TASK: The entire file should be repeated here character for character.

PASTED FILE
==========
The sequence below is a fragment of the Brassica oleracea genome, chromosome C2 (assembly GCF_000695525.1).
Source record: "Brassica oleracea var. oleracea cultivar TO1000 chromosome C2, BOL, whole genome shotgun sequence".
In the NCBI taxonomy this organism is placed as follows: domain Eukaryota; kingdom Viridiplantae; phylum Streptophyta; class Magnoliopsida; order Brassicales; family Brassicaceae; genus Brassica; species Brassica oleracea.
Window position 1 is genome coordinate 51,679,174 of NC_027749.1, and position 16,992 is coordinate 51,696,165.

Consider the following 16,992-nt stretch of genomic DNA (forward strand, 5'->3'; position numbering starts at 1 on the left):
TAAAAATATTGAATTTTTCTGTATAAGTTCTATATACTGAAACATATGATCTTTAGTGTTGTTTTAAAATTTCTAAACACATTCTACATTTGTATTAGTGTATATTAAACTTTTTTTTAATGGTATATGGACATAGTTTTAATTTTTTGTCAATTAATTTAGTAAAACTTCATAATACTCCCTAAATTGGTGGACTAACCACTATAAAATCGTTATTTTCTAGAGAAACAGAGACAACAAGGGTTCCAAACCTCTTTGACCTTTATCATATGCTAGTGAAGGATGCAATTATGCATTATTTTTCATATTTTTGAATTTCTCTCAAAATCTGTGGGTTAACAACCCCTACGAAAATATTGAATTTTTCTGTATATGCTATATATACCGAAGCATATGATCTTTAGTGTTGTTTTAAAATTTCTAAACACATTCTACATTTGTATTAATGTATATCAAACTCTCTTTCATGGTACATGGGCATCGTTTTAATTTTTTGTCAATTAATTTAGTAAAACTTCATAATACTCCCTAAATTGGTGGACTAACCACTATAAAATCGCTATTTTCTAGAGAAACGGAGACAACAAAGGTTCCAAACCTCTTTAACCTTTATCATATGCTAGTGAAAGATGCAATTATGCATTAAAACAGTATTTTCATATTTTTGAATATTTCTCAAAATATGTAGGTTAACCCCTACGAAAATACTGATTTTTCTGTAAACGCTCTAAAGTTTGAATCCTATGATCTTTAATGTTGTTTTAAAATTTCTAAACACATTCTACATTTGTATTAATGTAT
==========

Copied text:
The sequence below is a fragment of the Brassica oleracea genome, chromosome C2 (assembly GCF_000695525.1).
Source record: "Brassica oleracea var. oleracea cultivar TO1000 chromosome C2, BOL, whole genome shotgun sequence".
In the NCBI taxonomy this organism is placed as follows: domain Eukaryota; kingdom Viridiplantae; phylum Streptophyta; class Magnoliopsida; order Brassicales; family Brassicaceae; genus Brassica; species Brassica oleracea.
Window position 1 is genome coordinate 51,679,174 of NC_027749.1, and position 16,992 is coordinate 51,696,165.

Consider the following 16,992-nt stretch of genomic DNA (forward strand, 5'->3'; position numbering starts at 1 on the left):
TAAAAATATTGAATTTTTCTGTATAAGTTCTATATACTGAAACATATGATCTTTAGTGTTGTTTTAAAATTTCTAAACACATTCTACATTTGTATTAGTGTATATTAAACTTTTTTTTAATGGTATATGGACATAGTTTTAATTTTTTGTCAATTAATTTAGTAAAACTTCATAATACTCCCTAAATTGGTGGACTAACCACTATAAAATCGTTATTTTCTAGAGAAACAGAGACAACAAGGGTTCCAAACCTCTTTGACCTTTATCATATGCTAGTGAAGGATGCAATTATGCATTATTTTTCATATTTTTGAATTTCTCTCAAAATCTGTGGGTTAACAACCCCTACGAAAATATTGAATTTTTCTGTATATGCTATATATACCGAAGCATATGATCTTTAGTGTTGTTTTAAAATTTCTAAACACATTCTACATTTGTATTAATGTATATCAAACTCTCTTTCATGGTACATGGGCATCGTTTTAATTTTTTGTCAATTAATTTAGTAAAACTTCATAATACTCCCTAAATTGGTGGACTAACCACTATAAAATCGCTATTTTCTAGAGAAACGGAGACAACAAAGGTTCCAAACCTCTTTAACCTTTATCATATGCTAGTGAAAGATGCAATTATGCATTAAAACAGTATTTTCATATTTTTGAATATTTCTCAAAATATGTAGGTTAACCCCTACGAAAATACTGATTTTTCTGTAAACGCTCTAAAGTTTGAATCCTATGATCTTTAATGTTGTTTTAAAATTTCTAAACACATTCTACATTTGTATTAATGTAT